DIVIDENDS CAN YIELD OPPORTUNITIES FOR INDUSTRY STOCKS

The art of luring consumers to buy new products has some things in common with the art of getting investors to purchase stocks.As the cover feature in this week's issue points out, consumers of the future may be enticed to fill their shopping carts with products that include a little something extra: functional foods that offer added benefits. Wall Street shoppers might also be looking for a little

The art of luring consumers to buy new products has some things in common with the art of getting investors to purchase stocks.

As the cover feature in this week's issue points out, consumers of the future may be enticed to fill their shopping carts with products that include a little something extra: functional foods that offer added benefits. Wall Street shoppers might also be looking for a little something extra when they buy supermarket stocks: a dividend.

Only a handful of the 33 food retailing and wholesaling stocks tracked by SN pay a dividend, a differentiator some analysts said could be the reason certain food stocks have been outperforming others.

In the first-half stock performance analysis in last week's SN, for example, Jonathan Ziegler, a principal in PUPS Investment Management, Santa Barbara, Calif., pointed out that the stock of Albertsons, Boise, Idaho, appears to have been buoyed at least in part by its dividend.

Albertsons, which offers a 3% dividend yield, saw its stock gain 17.17% in the first half, despite results that were no better than those of its peers.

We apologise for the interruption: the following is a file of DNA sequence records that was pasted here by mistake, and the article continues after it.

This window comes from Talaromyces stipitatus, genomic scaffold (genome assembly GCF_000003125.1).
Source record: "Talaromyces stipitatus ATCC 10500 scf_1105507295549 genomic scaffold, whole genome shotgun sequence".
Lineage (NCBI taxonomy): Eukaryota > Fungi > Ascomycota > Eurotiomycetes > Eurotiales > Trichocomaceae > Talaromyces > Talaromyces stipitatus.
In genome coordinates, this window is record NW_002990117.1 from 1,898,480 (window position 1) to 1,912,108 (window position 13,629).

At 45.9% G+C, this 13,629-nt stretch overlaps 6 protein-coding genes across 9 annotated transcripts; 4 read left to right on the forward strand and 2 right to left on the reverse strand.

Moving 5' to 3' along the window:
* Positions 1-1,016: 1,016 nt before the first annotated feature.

A confluence of factors indicates this might a good time for more supermarket companies to consider using some of their abundant free cash flow to pay a dividend to shareholders. For one, the fast-growth period of the late 1990s is over, leaving investors to be more selective about their stock purchases. For many institutional investors, offering a dividend is a minimum requirement for a stock to even be considered.

Another factor is that growth of alternative food retailing channels like supercenters, club stores and dollar stores is putting extreme pressure on the growth efforts of traditional supermarket operators. Some analysts posit that now would be a good time for supermarkets to shift into a more defensive stance that would allow them to focus on growing earnings at a slow, steady pace by cutting back on capital expenditures.

"The challenge is that this isn't a growth business, but companies are acting like it is," said Jason Whitmer, analyst, FTN Midwest Research, Cleveland.

Both Kroger, Cincinnati, and Safeway, Pleasanton, Calif., have said they would consider offering a dividend in the future. In doing so, they would join such other major players in the industry as Supervalu, Minneapolis; Whole Foods, Austin, Texas; and Nash Finch, Minneapolis, all of which saw their stocks gain in the first half.

Mark Wiltamuth, analyst, Morgan Stanley, New York, also called upon Kroger and Safeway to begin offering dividends. This would be preferable to Kroger's current strategy of using its excess cash to buy back stock, he said, because committing to a dividend would force the company to be more disciplined in how it invested its cash.

The adoption of strategies that are more appropriate for mature industries, combined with a dividend, will increase the attractiveness of supermarket stocks for investors, stated Wiltamuth.

"This group historically is supposed to be a safe haven in times of trouble," he said. "Because the fundamentals have been so poor, it has been nothing but a value trap for investors."